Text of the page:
As you may be somewhat aware, around here, we love GIFs. But all things must pass, and the GIF is on the verge of being replaced by the GFY. Here’s what you need to know to properly hail our new animated overlords.
First, and most importantly, how do you pronounce it?
Either Jiffy, as in the mass market peanut butter, or Giffy, as in “Anybody who whines that you’re mispronouncing an acronym needs to be crane-kicked.”
OK, so what does it stand for?
GIF Format Yoker. What that name really means is that you can create a looping, silent moving image in both GIF format and HTML5 video; if your browser can use HTML5, you’ll see the video, and if not, you’ll see the GIF.
Wait, that sounds like Vine!
Yep, bar a few differences, it’s the same basic concept.
So why am I going to start using GFY in the future?
Simple: It saves a ton of space. A four-megabyte GIF can be shaved down to roughly 200 kilobytes using GFY. This means that the GIFs don’t chug as they load, that you get the superior color reproduction of video, that your site loads faster, and that you can see the content regardless of what browser you’re using. Oh, and you can also make them bigger.
Wow, that sounds really useful for me killing time when I should be doing something else! Why am I only hearing about it now?!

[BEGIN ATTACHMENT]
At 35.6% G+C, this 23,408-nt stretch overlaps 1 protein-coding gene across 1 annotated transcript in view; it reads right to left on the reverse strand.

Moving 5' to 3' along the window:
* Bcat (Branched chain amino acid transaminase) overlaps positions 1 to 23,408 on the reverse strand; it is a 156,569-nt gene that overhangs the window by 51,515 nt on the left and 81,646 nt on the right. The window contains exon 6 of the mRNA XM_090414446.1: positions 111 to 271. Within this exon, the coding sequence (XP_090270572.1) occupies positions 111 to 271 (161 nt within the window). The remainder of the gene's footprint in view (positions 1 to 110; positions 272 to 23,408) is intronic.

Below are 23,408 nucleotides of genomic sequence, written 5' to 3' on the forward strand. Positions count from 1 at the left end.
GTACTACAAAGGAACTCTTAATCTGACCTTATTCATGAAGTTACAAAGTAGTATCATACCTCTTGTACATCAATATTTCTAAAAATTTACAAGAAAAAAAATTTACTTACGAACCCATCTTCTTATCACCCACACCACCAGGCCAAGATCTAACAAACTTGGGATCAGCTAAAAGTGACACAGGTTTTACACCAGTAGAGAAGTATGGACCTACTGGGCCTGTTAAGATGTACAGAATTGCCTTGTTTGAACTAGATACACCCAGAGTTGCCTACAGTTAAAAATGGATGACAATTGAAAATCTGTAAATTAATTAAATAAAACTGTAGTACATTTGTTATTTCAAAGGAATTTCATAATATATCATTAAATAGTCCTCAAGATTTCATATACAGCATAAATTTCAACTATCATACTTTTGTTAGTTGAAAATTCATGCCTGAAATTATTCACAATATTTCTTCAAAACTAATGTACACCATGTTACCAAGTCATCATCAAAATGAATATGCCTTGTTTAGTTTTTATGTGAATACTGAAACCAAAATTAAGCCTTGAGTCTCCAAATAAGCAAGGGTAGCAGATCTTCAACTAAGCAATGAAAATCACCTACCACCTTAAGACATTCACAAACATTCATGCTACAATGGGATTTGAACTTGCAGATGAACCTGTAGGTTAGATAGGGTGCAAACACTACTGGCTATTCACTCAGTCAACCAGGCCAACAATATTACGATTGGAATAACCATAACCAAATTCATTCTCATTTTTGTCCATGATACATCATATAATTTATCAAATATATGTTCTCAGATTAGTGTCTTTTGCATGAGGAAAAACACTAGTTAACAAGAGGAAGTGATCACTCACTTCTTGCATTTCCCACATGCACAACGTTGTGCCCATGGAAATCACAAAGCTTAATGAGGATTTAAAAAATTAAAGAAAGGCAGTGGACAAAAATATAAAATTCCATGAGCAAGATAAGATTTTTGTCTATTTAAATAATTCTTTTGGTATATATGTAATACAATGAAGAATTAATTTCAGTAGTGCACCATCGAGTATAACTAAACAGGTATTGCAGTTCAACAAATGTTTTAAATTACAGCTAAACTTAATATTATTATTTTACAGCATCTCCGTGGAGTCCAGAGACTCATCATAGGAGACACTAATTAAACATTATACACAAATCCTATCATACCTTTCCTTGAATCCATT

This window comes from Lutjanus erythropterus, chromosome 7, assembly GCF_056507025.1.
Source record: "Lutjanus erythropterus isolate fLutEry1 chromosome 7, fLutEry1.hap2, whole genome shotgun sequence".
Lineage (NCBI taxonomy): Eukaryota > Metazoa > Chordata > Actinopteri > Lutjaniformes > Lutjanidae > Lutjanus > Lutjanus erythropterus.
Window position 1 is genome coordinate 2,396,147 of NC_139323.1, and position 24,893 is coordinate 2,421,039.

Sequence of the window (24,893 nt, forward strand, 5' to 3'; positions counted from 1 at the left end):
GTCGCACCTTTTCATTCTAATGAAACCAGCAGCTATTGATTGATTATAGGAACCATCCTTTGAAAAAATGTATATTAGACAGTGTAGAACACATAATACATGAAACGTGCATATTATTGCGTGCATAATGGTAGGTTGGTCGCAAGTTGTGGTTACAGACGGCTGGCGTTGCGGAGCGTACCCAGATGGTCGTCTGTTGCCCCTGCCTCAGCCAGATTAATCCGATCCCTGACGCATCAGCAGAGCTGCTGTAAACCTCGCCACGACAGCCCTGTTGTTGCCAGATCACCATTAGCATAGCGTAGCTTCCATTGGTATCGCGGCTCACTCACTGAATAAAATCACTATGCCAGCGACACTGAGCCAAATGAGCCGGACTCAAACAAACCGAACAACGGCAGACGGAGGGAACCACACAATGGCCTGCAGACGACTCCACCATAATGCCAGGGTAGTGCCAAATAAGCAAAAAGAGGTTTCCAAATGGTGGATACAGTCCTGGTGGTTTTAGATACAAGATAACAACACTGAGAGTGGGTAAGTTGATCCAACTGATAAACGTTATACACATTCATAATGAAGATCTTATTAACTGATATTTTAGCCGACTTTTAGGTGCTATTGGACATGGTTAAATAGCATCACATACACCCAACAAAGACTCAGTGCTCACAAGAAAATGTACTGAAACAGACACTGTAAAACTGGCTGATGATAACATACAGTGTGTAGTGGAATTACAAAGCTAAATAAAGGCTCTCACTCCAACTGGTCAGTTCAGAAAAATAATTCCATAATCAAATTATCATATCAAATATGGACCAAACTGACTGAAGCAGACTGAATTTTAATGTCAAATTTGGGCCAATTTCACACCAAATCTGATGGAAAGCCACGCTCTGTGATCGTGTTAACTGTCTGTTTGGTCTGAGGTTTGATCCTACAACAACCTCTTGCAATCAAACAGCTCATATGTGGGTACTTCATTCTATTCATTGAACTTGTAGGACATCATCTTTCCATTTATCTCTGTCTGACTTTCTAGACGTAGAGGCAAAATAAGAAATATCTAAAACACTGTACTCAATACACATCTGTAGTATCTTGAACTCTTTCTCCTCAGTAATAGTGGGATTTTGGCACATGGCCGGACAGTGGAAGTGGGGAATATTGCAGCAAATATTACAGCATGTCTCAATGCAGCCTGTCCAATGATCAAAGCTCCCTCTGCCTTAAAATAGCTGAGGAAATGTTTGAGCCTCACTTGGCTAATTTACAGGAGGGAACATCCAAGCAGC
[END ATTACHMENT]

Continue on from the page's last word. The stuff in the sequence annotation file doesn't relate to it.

Because it’s a massive pain in the ass right now, essentially. GFYCat, a useful GFY tool and hub much like Imgur, admits they have to translate each GIF into six different video formats to cover the highest number of browsers and ensure that it works properly.
Keep in mind this has to work not just on your laptop, but also your tablet and your smartphone, all of which have different browsers that handle HTML5 in different ways. Part of the reason GIFs work so well is that the format itself is nearly three decades old; all the complicated technical challenges have been licked by now. The GFY is still getting the kinks worked out and is at the mercy of mercurial browser designers.
But will these problems be resolved?
Absolutely. Again, GFY saves space and its backwards-compatible. Those are two things browser designers love to hear. So you’ll be hearing more about the GFY. Just don’t get in any arguments about how you pronounce it.